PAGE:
WHAT SHOULD I DO IF I’M CHARGED BY THE POLICE?
If you are charged with driving on a suspended licence your next phone call should be to OTD Ticket Defenders Legal Services. Your summons will list an upcoming ‘first appearance’ court date and you will need to seek out important information to help ensure that you are making informed decisions. A legal misstep or and uniformed decision can result in negative consequences that can impact your life for years to come. Attending court hearings can be a large source of stress and anxiety for most defendants. Fortunately, most matters before the court can be resolved without you being required personally to attend any court appearances. Your licenced paralegal is your voice, your advocate. Put their knowledge and expertise in the courtroom on your behalf. Our friendly staff are here to help you. We offer a no-cost, no-obligation initial consultation to assist you. Our office can be reached via our toll-free telephone number 1‑844‑647‑6869, email at info@otdlegal.ca, or by text at 226-240-2480. For ease, you can also submit an online request for a consultation.
I WANT TO KNOW MORE
The Highway Traffic Act is constantly evolving. The following is the full text of HTA s.53. However, for the most up-to-date information, you can either visit the official HTA website or contact one of our staff directly. “53 (1) Every person who drives a motor vehicle or street car on a highway while his or her driver’s licence is suspended under an Act of the Legislature or a regulation made thereunder is guilty of an offence and on conviction is liable,
  1. for a first offence, to a fine of not less than $1,000 and not more than $5,000; and
  2. for each subsequent offence, to a fine of not less than $2,000 and not more than $5,000,
or to imprisonment for a term of not more than six months, or to both. R.S.O. 1990, c. H.8, s. 53 (1); 1997, c. 12, s. 7 (1). Same (1.1) Despite subsection (1), every person who drives a motor vehicle or street car on a highway while his or her driver’s licence is suspended under section 41 or 42, even if it is under suspension at the same time for any other reason, is guilty of an offence and on conviction is liable,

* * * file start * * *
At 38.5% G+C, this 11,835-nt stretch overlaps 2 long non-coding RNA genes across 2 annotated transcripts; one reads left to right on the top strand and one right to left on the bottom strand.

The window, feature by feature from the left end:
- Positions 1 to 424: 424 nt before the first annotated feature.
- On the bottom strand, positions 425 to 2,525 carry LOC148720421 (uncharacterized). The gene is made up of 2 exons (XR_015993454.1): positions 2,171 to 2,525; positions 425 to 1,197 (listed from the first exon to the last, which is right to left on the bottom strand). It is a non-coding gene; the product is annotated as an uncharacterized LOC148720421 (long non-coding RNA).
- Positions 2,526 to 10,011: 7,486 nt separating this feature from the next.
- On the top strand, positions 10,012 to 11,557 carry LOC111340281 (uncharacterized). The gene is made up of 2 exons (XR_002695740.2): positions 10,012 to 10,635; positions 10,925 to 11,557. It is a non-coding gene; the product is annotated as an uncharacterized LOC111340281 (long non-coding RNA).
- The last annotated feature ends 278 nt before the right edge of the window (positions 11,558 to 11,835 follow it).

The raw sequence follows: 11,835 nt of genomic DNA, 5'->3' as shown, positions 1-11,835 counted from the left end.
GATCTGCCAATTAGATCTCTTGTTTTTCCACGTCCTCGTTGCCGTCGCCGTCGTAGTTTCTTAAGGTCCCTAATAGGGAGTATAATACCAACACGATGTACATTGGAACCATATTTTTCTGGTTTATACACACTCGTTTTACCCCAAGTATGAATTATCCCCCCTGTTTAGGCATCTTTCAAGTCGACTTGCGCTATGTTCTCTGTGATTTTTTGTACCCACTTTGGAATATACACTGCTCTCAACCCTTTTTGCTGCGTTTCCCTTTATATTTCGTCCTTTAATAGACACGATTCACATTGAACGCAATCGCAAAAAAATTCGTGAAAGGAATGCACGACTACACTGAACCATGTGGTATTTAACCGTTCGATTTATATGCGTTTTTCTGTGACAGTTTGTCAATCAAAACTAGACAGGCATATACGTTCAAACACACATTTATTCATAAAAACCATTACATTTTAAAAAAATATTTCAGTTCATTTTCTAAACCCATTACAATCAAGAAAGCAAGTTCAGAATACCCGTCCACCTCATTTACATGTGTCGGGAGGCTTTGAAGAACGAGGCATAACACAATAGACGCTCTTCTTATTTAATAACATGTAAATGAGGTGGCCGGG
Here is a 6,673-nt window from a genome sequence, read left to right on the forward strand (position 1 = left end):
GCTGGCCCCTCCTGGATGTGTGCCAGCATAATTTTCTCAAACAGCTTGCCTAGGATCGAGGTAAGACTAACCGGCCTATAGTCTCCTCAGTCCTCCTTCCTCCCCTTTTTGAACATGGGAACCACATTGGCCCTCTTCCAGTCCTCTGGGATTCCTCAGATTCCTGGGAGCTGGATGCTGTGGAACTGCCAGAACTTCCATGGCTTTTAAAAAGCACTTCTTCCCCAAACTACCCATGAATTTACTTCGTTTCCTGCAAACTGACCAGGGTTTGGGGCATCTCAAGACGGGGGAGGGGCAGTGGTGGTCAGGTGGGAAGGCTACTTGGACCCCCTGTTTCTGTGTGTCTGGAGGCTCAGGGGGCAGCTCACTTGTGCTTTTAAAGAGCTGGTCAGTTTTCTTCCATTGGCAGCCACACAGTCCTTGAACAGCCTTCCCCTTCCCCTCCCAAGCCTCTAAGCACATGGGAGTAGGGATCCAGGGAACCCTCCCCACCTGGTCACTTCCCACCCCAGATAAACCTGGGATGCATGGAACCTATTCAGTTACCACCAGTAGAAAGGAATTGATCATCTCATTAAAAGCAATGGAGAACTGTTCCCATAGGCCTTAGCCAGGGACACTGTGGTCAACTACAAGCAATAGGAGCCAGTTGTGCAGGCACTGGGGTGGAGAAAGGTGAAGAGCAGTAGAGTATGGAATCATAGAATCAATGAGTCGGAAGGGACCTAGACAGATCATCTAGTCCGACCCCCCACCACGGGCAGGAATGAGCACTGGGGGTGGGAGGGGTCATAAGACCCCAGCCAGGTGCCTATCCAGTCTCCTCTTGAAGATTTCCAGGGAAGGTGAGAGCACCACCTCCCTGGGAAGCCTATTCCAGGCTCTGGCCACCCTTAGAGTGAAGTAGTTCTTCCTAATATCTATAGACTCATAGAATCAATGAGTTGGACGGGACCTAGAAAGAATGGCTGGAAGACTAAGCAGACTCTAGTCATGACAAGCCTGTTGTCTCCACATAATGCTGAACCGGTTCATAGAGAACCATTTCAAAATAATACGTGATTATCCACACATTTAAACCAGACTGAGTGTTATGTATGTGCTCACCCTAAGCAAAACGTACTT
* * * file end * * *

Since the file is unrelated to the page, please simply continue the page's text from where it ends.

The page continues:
1. for a first offence, to a fine of not less than $5,000 and not more than $25,000; and
  2. for each subsequent offence, to a fine of not less than $10,000 and not more than $50,000,
or to imprisonment for a term of not more than six months, or to both. 1997, c. 12, s. 7 (2). Subsequent offence (2) Where a person who has previously been convicted of an offence under subsection (1) is convicted of the same offence within five years after the date of the previous conviction, the offence for which he or she is last convicted shall be deemed to be a subsequent offence for the purpose of clause (1) (b). R.S.O. 1990, c. H.8, s. 53 (2). Same (2.1) Where a person who has previously been convicted of an offence under subsection (1.1) is convicted of the same offence within five years after the date of the previous conviction, the offence for which he or she is last convicted shall be deemed to be a subsequent offence for the purpose of clause (1.1) (b). 1998, c. 5, s. 25 (1). Licence suspended (3) The driver’s licence of a person who is convicted of an offence under subsection (1) or (1.1) is thereupon suspended for a period of six months in addition to any other period for which the licence is suspended, and consecutively thereto. R.S.O. 1990, c. H.8, s. 53 (3); 1998, c. 5, s. 25 (2).”